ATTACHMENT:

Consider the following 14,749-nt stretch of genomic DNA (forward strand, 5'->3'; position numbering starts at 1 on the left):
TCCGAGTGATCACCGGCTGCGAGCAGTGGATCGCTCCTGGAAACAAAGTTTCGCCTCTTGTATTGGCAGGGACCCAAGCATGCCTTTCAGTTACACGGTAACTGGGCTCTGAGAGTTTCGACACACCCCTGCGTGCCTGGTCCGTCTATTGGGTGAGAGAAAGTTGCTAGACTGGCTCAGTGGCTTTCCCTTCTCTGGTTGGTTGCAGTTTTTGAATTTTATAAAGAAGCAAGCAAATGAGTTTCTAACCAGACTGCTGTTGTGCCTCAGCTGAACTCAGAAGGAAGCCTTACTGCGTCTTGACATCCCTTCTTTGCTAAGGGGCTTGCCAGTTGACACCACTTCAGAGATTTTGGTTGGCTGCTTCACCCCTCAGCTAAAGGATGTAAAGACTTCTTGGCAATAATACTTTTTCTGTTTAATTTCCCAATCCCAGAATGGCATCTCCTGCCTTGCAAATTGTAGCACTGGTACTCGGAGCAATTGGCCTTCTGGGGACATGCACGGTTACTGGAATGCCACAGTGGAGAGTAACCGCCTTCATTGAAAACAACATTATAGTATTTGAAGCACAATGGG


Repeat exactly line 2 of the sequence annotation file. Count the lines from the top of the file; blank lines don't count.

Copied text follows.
TCCGAGTGATCACCGGCTGCGAGCAGTGGATCGCTCCTGGAAACAAAGTTTCGCCTCTTGTATTGGCAGGGACCCAAGCATGCCTTTCAGTTACACGGTAACTGGGCTCTGAGAGTTTCGACACACCCCTGCGTGCCTGGTCCGTCTATTGGGTGAGAGAAAGTTGCTAGACTGGCTCAGTGGCTTTCCCTTCTCTGGTTGGTTGCAGTTTTTGAATTTTATAAAGAAGCAAGCAAATGAGTTTCTAACCAGACTGCTGTTGTGCCTCAGCTGAACTCAGAAGGAAGCCTTACTGCGTCTTGACATCCCTTCTTTGCTAAGGGGCTTGCCAGTTGACACCACTTCAGAGATTTTGGTTGGCTGCTTCACCCCTCAGCTAAAGGATGTAAAGACTTCTTGGCAATAATACTTTTTCTGTTTAATTTCCCAATCCCAGAATGGCATCTCCTGCCTTGCAAATTGTAGCACTGGTACTCGGAGCAATTGGCCTTCTGGGGACATGCACGGTTACTGGAATGCCACAGTGGAGAGTAACCGCCTTCATTGAAAACAACATTATAGTATTTGAAGCACAATGGG